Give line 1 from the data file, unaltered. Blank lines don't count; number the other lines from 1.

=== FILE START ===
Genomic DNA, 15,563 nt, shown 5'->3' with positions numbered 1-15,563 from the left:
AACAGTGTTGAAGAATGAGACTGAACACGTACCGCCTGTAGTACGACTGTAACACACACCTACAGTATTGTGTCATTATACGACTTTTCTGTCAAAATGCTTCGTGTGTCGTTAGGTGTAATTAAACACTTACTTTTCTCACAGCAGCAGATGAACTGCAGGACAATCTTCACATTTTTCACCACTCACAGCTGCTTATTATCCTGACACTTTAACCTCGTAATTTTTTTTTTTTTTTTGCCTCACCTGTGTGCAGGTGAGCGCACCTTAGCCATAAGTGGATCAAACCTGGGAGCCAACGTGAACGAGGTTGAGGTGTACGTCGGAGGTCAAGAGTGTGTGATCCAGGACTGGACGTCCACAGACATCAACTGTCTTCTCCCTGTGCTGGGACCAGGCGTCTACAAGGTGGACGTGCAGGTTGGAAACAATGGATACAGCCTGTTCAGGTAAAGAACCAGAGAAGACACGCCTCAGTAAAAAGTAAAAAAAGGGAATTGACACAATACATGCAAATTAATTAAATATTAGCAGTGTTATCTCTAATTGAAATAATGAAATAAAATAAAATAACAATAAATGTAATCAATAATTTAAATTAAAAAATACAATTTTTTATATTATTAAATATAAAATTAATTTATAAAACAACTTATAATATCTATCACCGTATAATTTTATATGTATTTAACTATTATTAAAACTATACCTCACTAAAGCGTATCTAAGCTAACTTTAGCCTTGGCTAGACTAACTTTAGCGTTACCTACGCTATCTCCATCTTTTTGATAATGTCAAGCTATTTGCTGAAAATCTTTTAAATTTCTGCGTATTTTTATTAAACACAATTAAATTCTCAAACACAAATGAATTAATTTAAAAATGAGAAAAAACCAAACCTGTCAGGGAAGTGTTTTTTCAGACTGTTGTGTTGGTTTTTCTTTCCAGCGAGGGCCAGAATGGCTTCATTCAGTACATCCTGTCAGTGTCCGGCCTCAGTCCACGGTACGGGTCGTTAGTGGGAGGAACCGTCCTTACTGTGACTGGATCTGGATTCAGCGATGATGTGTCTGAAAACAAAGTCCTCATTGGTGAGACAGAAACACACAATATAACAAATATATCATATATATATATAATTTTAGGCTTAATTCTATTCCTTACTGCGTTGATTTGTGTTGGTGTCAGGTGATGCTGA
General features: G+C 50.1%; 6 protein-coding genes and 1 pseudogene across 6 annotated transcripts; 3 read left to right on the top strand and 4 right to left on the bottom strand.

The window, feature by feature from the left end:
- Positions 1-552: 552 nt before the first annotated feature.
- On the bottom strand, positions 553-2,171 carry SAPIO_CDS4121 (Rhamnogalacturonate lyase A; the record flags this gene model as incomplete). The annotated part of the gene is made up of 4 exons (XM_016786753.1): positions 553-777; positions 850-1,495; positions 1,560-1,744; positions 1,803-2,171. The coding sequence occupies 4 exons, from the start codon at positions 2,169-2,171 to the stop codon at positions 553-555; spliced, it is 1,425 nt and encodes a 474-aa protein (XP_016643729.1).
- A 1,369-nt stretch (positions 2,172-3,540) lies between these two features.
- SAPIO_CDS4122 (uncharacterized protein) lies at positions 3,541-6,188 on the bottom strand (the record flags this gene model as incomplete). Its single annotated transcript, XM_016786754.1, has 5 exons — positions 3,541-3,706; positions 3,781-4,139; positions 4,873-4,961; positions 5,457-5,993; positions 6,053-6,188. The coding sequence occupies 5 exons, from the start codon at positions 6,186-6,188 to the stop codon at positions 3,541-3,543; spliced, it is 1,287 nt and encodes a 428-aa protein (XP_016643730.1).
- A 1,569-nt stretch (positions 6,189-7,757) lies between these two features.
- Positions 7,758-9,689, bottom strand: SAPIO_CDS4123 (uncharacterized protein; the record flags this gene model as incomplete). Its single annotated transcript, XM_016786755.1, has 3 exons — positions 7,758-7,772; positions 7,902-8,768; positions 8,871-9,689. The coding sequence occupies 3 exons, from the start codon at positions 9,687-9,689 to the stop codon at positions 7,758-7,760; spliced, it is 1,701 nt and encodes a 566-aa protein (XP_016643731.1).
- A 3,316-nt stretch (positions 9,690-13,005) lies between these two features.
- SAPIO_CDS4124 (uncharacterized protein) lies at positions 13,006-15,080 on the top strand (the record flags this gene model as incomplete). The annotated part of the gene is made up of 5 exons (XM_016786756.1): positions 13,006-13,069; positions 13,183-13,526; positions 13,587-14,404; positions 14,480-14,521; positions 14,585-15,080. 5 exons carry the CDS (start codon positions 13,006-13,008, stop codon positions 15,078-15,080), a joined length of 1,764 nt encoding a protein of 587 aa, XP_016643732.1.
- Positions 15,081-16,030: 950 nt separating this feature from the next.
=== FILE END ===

Genomic DNA, 15,563 nt, shown 5'->3' with positions numbered 1-15,563 from the left: